I always get excited when “symphonic/progressive metal” comes up in a band description because I immediately know I can expect something beyond the scope of the ordinary. And that is why it was with great fervor that I approached Oblivion, the debut release from Exxiles, due out in May. Given it’s a new project boasting members and guest contributors from bands like Symphony X, Savatage, Trans-Siberian Orchestra and Ayreon, among others, I felt there was the promise of something grand with this album.
After listening to the record several times straight through, I’m not as excited about the album as I once was, although I’ll grant that for many, Oblivion will be thoroughly enjoyable. The core musical elements are solid, competently performed and well-engineered. It’s a solid metal record with obvious roots in the styles pioneered by the bands mentioned above and along with sonically satisfying orchestral elements. Tracks like “Introspective” and “Dictator of Trust” are dynamic, heavy and full of everything you’d expect from a super-group with the collective influences that Exxiles have.
To me, though, that’s where the problem lies with Oblivion. There really isn’t anything on the album that I didn’t expect; nothing to take me by surprise. There isn’t any of the innovation I wanted from a collective described as “progressive.” In fact, I personally think the album is more of a rock opera in a symphonic, power-metal format, because it’s very clear that the focus is primarily on the lyrical concept and the musical elements fall into a largely supportive role. The rhythmic structures are consistently straightforward, and the non-vocal melodic elements don’t really distinguish themselves, save for the occasional guitar solo or orchestral swell.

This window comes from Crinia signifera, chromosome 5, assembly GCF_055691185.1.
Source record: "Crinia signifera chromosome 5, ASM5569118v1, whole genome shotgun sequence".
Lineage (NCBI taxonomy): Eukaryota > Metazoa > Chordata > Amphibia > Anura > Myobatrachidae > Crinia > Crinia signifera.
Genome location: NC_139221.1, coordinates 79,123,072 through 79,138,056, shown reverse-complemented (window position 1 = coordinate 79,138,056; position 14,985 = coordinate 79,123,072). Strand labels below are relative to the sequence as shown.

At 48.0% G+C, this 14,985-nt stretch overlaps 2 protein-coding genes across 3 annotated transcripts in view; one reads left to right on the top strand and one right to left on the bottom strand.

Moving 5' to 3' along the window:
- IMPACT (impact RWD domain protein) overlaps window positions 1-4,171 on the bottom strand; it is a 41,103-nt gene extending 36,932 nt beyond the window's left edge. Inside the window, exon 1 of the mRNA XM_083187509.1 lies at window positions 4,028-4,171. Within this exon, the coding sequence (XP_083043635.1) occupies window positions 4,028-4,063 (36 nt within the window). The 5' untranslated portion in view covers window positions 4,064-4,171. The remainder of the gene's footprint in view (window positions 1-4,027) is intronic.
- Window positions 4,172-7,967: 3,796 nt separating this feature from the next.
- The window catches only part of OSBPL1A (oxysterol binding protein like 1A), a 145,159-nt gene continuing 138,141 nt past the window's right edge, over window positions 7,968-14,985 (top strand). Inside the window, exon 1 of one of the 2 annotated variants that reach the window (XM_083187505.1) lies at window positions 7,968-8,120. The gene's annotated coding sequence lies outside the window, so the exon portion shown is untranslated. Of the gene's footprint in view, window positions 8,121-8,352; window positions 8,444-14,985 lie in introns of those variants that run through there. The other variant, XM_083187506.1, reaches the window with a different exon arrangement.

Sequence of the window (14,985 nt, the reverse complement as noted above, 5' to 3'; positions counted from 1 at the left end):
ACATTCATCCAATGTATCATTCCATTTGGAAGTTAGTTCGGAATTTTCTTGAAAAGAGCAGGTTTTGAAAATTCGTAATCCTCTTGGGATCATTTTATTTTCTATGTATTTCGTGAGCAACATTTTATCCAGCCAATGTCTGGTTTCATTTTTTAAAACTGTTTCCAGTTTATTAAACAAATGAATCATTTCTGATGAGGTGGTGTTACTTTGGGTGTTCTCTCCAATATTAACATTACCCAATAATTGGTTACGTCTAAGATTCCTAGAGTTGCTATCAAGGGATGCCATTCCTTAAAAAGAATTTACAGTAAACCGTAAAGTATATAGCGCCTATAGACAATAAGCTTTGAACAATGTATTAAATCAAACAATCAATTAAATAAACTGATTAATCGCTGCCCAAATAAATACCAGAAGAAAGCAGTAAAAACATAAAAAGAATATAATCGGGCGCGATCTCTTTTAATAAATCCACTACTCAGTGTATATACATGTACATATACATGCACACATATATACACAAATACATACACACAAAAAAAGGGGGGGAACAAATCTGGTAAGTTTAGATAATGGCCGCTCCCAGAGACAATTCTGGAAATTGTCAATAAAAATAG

The first track, “A Better Legacy,” has a really awkward vocal performance. There is a seemingly random intonation of the vocals that doesn’t always conform to the key signature of the music. I’m not sure if it is the lyrics or just the way they are delivered, but the effect is something I can only call corny, kind of like hearing a conversational dialogue put to music. The purpose is obviously to move a story or concept forward, but the content just doesn’t fit into the musical context in a very pleasing way. This isn’t noticeable all the time, but it is prevalent enough to be off-putting. This issue seems to clear up eventually, but it returns again during “Awakening Part 1” and “The Messenger.” Again, it isn’t as consistently a bothersome element, but it’s there during the mellow parts where the vocals demand the most focus and makes those parts a little distracting.
Something else that sticks out to me is the track “Llorona” which, although a very nice intermission featuring a female vocalist singing in Spanish over an orchestral ensemble, seems a bit out of place. Similar pieces are typical on many albums like this one, so you can have a break from all the metalling and maybe get a sense of the band’s ability with a different style. But this particular song seems to go on a bit longer than you’d expect, clocking in at almost five minutes. Given that it stands starkly apart from all other tones and themes on the rest of the album (it has no heavy parts and it is the only appearance of this female vocalist), it has a sense of being out of place, almost as if the engineer accidentally included a track from another artist’s project on the Exxiles’s album. It’s not a bad song in its own right, but I feel like it really could have been left out, especially seeing as how it’s immediately followed by a six-minute instrumental, “Entropy,” which could’ve served a similar purpose on the album.
Despite what I’ve written in this review, I would still describe Oblivion as a very worthwhile album, especially if you are a fan of the various bands from which the members of Exxiles hail. I have very little criticism to offer concerning the performance, technical ability or the overall sound of the album, and for those who want a story or enjoy a good concept album, Oblivion is right up your alley. My strictures here are merely based on the fact that I wasn’t blown away by it. From what I understand, this album is only part one of a trilogy, so I will remain hopeful that the upcoming volumes may serve to change my opinion.
Oblivion is out May 26 on Nightmare Records. Pre-order it here.
SkullsNBones Rating (Out Of 5):